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RAID Data Recovery over the years, has become increasingly more complex. With the advent of personal computers now shipping with RAID zero as default, RAID cards becoming extremely affordable, and several operating systems offering file system managers that will allow for RAID configurations, it has become apparent to this technician that some type of assistance for the end user is in order. We can no longer assume that RAIDs are only for large corporations because their data needs are different than the home user. A point in fact is that World of Warcraft from Blizzard will run better on a RAID zero setup than a standard single drive configuration since the game is so disk intensive. RAID zero is designed to accelerate disk throughput and thereby enhance your gaming experience.
That being said, what tool does the end user have to help them with a cranky RAID? The tool must be able to number one, find the problem with their RAID, and number two, define what steps may they take to recover their data from that array. Data recovery for an array is extremely expensive and the pricing resides in the neighborhood of $1500.00 to $2000.00 per drive in the array. However, if the end user can define their problem, and relate that clearly to a technician it can lower the costs. I know that I myself have worked out special packages with end users if they assist in some of the labor and shoulder some of the risks. Over eighty percent of the RAIDs that I work on never see a physical lab. I use my own set of software tools, as well as my own experience to recover the RAIDs that I work on.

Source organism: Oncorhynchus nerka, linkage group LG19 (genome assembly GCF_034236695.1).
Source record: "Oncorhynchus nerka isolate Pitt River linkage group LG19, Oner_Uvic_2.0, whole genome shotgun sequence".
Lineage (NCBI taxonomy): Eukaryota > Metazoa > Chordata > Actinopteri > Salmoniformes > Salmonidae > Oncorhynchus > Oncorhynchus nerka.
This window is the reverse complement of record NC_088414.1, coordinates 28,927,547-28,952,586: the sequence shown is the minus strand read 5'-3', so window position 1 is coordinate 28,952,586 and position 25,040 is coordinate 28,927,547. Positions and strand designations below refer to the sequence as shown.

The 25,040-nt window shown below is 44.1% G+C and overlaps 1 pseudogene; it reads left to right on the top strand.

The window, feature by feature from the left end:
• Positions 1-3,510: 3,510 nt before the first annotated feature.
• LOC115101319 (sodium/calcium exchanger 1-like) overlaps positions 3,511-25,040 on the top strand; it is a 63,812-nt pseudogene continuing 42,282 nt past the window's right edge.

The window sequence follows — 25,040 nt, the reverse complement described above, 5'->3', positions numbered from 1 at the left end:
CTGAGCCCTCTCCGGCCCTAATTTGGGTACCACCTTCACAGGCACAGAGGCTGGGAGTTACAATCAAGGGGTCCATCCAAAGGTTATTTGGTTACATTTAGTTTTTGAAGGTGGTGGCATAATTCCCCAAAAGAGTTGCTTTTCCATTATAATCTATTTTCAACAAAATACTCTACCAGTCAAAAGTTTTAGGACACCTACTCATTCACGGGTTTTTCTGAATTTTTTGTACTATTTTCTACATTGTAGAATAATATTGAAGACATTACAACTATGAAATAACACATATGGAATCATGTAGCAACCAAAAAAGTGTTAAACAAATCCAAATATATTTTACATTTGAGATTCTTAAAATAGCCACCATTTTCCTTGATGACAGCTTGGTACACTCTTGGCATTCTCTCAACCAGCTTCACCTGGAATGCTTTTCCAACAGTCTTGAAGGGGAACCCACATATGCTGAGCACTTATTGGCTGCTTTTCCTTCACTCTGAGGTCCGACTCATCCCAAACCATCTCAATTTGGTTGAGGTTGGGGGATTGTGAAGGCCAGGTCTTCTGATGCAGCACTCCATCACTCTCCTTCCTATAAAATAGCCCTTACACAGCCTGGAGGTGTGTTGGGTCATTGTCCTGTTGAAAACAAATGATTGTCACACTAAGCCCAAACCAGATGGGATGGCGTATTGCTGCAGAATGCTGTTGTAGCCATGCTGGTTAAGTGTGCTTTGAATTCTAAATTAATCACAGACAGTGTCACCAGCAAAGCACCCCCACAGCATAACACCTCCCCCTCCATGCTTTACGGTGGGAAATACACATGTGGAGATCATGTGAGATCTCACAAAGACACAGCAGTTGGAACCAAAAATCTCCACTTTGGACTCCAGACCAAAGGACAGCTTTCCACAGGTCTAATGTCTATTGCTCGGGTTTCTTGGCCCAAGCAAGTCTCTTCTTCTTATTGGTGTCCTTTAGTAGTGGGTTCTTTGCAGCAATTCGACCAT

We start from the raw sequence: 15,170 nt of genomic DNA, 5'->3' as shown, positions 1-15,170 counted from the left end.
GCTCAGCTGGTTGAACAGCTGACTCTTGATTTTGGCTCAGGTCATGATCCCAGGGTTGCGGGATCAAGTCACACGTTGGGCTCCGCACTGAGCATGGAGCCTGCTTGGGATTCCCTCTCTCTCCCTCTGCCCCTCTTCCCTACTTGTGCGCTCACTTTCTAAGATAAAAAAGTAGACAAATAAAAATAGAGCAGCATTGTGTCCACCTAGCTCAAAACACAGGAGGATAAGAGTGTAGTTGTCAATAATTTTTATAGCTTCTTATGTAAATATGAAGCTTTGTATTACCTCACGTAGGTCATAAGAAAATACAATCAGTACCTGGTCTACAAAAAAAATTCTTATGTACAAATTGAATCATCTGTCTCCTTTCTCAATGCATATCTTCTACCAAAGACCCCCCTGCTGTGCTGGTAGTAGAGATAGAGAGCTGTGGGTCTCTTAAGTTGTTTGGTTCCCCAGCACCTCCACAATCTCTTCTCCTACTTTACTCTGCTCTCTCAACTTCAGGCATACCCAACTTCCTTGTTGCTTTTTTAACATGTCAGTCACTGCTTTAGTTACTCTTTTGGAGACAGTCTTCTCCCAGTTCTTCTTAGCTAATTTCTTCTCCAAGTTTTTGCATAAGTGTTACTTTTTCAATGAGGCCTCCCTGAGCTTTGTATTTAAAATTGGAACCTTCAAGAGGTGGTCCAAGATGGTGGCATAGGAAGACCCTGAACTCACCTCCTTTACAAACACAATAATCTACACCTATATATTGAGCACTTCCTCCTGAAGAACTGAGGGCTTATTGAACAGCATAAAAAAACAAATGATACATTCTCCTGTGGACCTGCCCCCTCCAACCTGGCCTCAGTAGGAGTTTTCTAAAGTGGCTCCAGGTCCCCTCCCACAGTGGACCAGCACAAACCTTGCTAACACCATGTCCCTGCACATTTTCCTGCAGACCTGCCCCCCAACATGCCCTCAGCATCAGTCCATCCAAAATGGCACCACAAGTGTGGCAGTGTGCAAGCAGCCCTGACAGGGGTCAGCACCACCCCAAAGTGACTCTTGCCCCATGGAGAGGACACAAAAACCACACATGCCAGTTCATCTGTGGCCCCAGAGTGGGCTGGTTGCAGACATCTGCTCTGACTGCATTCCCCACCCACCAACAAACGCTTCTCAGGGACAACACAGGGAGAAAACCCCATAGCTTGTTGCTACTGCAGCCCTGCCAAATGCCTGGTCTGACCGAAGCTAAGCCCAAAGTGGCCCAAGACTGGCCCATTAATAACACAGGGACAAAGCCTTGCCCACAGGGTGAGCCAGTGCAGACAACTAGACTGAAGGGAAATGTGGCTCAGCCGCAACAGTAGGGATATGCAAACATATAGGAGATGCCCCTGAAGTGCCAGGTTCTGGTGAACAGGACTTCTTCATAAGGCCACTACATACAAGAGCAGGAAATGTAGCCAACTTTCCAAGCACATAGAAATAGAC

I now offer you that same set of tools. I am designing, programming, and implementing a set of data recovery tools that anyone can can use to help diagnose a faulty RAID array. This set of tools will mirror my set that I use here everyday. In fact, I will end up using this tool as my everyday recovery aid in as much as there will be enhancements that I have always wanted to put in the software but have never had the time. Since this project has become a priority, I can now dedicate the time to make a very comprehensive RAID Diagnostic Tool Kit.
The software will be released in segments. As I finish a new function, I will update the software, update this blog with an explanation of the function, and offer another post explaining how the new function is used in the context of a real life scenario. It is my hope to introduce a new function every week.
It is a free download from the website and I will also offer a limited amount of free technical support. I would like to caveat that statement by saying I will make the determination of the meaning of the word ‘limited’. You see, I must rein my own curiosity in from time to time as every new problem that you, my end users present, offers a wonderful opportunity to solve the mystery and ultimately help you get your data back. Curiosity may have killed the cat, but it keeps me up at nights!
RAID Data Recovery Toolkit Manual
The function set for the inaugural offering of RAID Diagnostic Toolkit is very basic. This post will explain how to choose a set of ‘streams’ to build a ‘RAID set’. Initially the software does not have any options for stripe size, raid type, meta data offsets, so on and so forth. For the ‘parity check’ function which this current version of this software offers, the assumptions will be a RAID 5, with a 64K stripe size, with no meta data. In future releases of the software these, and many other options will be added in order to make a more robust diagnostic tool.